Eoghan Walls

Martin Healy’s War on God and Ireland

When I think of how windfarms form scything crucifixes on the horizon, with Jesus and his thieves cutting their arms through the air, with a deeply pervasive thwum-thwum-thwum that could be the swishing heartbeat of air,


and how Martin Healy was aware of them always as a curse on the land, as he carried his photos from house to bleak house along the cut of the coast, saying this is the country we once had, here from the beach, and here from the mountains, waving a brinedamp petition on windfarms,


and how the air blown from hymns came half-hissed from his lips every Sunday, except for the Christmas he stayed up with us and after a fair few hot whiskeys, air sung from his lungs like the spirit in spiritus, the breath of his body now left him,


and of the air’s sudden change of direction tossing the leaves round the yard of his house, or in the lungs of the man on the moor who finds that the hills of his youth are now steeper, and wheezes the climb up the hills, cursing his God and his land and the change in himself,


or in the change of the breeze that took Martin’s ashes, tossing them round us before Malin Beach where he’d asked they be spread, and we stood there grey-faced, looking ashen, some knowing we might want to cry each Ash Wednesday from now, and each time we saw the burnt wisps of a newspaper torn from a late autumn bonfire, wiping our faces in the walk to our cars by the ditches,


and how the ashes not caught in our hair or the grass of those fields, what survived the broad slice of revenge meted out by the white metal windmills he’d hated so long, was caught in the gulf stream, swept off the Atlantic, up towards Iona,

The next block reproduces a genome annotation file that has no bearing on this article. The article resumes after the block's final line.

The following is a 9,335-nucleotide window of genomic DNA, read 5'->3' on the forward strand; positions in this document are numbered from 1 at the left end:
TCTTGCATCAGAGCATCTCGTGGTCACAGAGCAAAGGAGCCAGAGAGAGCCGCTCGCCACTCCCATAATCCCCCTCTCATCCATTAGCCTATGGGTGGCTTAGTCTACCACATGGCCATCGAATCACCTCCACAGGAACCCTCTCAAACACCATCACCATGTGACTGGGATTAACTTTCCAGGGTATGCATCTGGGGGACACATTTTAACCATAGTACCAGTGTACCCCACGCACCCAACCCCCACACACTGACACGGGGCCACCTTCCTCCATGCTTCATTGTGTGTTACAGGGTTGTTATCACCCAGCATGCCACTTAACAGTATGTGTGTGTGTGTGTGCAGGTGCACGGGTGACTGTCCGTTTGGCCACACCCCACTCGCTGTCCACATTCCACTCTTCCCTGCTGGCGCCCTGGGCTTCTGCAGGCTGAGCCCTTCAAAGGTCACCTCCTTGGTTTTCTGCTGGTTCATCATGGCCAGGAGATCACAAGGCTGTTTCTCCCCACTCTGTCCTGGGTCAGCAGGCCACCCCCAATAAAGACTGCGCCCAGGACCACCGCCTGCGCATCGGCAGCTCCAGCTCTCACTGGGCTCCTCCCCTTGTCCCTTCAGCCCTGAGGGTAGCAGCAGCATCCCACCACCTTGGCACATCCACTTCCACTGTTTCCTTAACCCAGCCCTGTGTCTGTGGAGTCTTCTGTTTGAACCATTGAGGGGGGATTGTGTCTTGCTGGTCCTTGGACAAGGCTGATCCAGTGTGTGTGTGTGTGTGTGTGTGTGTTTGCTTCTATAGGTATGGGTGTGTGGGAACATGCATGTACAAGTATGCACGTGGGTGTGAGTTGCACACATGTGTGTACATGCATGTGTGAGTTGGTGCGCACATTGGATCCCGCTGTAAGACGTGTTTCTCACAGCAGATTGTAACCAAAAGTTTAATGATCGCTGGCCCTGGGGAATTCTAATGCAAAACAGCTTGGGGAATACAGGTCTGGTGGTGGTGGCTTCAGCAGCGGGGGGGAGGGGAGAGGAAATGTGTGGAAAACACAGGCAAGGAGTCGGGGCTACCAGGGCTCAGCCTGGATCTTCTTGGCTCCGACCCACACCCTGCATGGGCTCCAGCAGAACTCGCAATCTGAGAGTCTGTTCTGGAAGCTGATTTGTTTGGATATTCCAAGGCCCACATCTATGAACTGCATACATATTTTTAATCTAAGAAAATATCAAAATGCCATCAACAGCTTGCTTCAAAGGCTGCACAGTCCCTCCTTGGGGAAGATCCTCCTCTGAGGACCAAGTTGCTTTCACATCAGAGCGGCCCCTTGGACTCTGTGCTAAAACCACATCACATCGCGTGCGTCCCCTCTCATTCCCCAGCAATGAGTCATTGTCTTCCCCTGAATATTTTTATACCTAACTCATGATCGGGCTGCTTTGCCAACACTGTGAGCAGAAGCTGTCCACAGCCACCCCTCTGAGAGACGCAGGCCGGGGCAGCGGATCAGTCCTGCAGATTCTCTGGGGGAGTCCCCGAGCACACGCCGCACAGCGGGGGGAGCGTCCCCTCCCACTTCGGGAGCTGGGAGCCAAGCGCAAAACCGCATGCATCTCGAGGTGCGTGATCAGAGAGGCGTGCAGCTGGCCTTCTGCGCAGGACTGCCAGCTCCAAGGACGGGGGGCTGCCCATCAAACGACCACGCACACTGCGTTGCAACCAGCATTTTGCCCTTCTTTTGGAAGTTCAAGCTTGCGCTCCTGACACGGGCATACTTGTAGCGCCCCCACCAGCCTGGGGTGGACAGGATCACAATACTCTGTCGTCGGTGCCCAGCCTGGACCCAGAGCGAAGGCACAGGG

long after Columb Cille sailed a small wooden curragh up there, fleeing the barbarous practice the heathens still kept of burning their dead, but leaving behind new stone crosses in fresh-planted graveyards, with limbs that were joined by a circle, as if limestone could capture a motion,


and perhaps air could whistle through the gaps in the rock, only heard when a monk wandered touchnear at night, unable to sleep on his rough haycloth bed; and what the words of the gaps might sound like to a monk late at night, covered or uncovered by small dustmotes and ash as the tribes burnt their dead in the dark;


when I think of all this, it occurs to me that Martin has gone with all the dead sparrows from the base of each windmill to challenge the saint in Iona; but Columb will place these small corpsetwists of birds rounds the roots of his letters, as a gloss to the T in the Trinity, or interweaving the crux of the K in the Kingdom of God on the island,


and Martin must come to his mountains where the three arms of Christ keep him walking all night with no peace but the thwum of the windfarms and crosses that Columb escaped, lone in a land cursed by Christ and the saints and the deep Godly throttle of air.




"Martin Healy’s War on God and Ireland" is from The Salt Harvest (Seren Books, 2011).